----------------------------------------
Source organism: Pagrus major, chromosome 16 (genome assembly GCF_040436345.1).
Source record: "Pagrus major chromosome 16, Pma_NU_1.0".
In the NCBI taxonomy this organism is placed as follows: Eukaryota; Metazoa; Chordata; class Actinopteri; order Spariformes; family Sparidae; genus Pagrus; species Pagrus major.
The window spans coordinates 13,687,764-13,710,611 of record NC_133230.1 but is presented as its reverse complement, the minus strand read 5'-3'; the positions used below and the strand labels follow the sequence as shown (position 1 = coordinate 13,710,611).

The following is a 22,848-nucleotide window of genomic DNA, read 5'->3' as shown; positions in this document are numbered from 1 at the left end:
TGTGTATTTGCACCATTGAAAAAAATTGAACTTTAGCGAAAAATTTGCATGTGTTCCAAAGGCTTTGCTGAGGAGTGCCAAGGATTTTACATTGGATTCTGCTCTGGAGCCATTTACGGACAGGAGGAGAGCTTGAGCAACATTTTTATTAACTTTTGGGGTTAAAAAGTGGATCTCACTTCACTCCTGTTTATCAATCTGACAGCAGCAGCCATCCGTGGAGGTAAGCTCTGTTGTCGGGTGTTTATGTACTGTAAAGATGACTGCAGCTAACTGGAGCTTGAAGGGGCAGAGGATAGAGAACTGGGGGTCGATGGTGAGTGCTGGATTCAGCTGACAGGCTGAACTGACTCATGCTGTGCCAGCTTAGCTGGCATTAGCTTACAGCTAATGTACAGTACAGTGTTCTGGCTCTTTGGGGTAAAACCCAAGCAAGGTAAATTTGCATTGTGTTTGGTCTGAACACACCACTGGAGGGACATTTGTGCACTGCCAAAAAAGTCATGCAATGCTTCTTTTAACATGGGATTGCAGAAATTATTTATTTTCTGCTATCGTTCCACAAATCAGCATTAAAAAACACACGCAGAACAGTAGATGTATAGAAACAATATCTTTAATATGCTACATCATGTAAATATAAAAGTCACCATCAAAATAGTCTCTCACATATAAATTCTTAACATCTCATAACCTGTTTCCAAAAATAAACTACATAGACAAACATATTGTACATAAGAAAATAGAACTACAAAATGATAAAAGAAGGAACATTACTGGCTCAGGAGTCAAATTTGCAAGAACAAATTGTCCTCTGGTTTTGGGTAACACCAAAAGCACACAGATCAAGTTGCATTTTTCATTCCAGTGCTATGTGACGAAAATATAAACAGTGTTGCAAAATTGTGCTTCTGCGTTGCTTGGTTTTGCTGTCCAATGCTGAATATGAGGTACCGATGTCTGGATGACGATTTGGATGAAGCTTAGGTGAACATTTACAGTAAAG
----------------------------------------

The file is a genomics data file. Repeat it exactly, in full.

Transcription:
Source organism: Pagrus major, chromosome 16 (genome assembly GCF_040436345.1).
Source record: "Pagrus major chromosome 16, Pma_NU_1.0".
In the NCBI taxonomy this organism is placed as follows: Eukaryota; Metazoa; Chordata; class Actinopteri; order Spariformes; family Sparidae; genus Pagrus; species Pagrus major.
The window spans coordinates 13,687,764-13,710,611 of record NC_133230.1 but is presented as its reverse complement, the minus strand read 5'-3'; the positions used below and the strand labels follow the sequence as shown (position 1 = coordinate 13,710,611).

The following is a 22,848-nucleotide window of genomic DNA, read 5'->3' as shown; positions in this document are numbered from 1 at the left end:
TGTGTATTTGCACCATTGAAAAAAATTGAACTTTAGCGAAAAATTTGCATGTGTTCCAAAGGCTTTGCTGAGGAGTGCCAAGGATTTTACATTGGATTCTGCTCTGGAGCCATTTACGGACAGGAGGAGAGCTTGAGCAACATTTTTATTAACTTTTGGGGTTAAAAAGTGGATCTCACTTCACTCCTGTTTATCAATCTGACAGCAGCAGCCATCCGTGGAGGTAAGCTCTGTTGTCGGGTGTTTATGTACTGTAAAGATGACTGCAGCTAACTGGAGCTTGAAGGGGCAGAGGATAGAGAACTGGGGGTCGATGGTGAGTGCTGGATTCAGCTGACAGGCTGAACTGACTCATGCTGTGCCAGCTTAGCTGGCATTAGCTTACAGCTAATGTACAGTACAGTGTTCTGGCTCTTTGGGGTAAAACCCAAGCAAGGTAAATTTGCATTGTGTTTGGTCTGAACACACCACTGGAGGGACATTTGTGCACTGCCAAAAAAGTCATGCAATGCTTCTTTTAACATGGGATTGCAGAAATTATTTATTTTCTGCTATCGTTCCACAAATCAGCATTAAAAAACACACGCAGAACAGTAGATGTATAGAAACAATATCTTTAATATGCTACATCATGTAAATATAAAAGTCACCATCAAAATAGTCTCTCACATATAAATTCTTAACATCTCATAACCTGTTTCCAAAAATAAACTACATAGACAAACATATTGTACATAAGAAAATAGAACTACAAAATGATAAAAGAAGGAACATTACTGGCTCAGGAGTCAAATTTGCAAGAACAAATTGTCCTCTGGTTTTGGGTAACACCAAAAGCACACAGATCAAGTTGCATTTTTCATTCCAGTGCTATGTGACGAAAATATAAACAGTGTTGCAAAATTGTGCTTCTGCGTTGCTTGGTTTTGCTGTCCAATGCTGAATATGAGGTACCGATGTCTGGATGACGATTTGGATGAAGCTTAGGTGAACATTTACAGTAAAG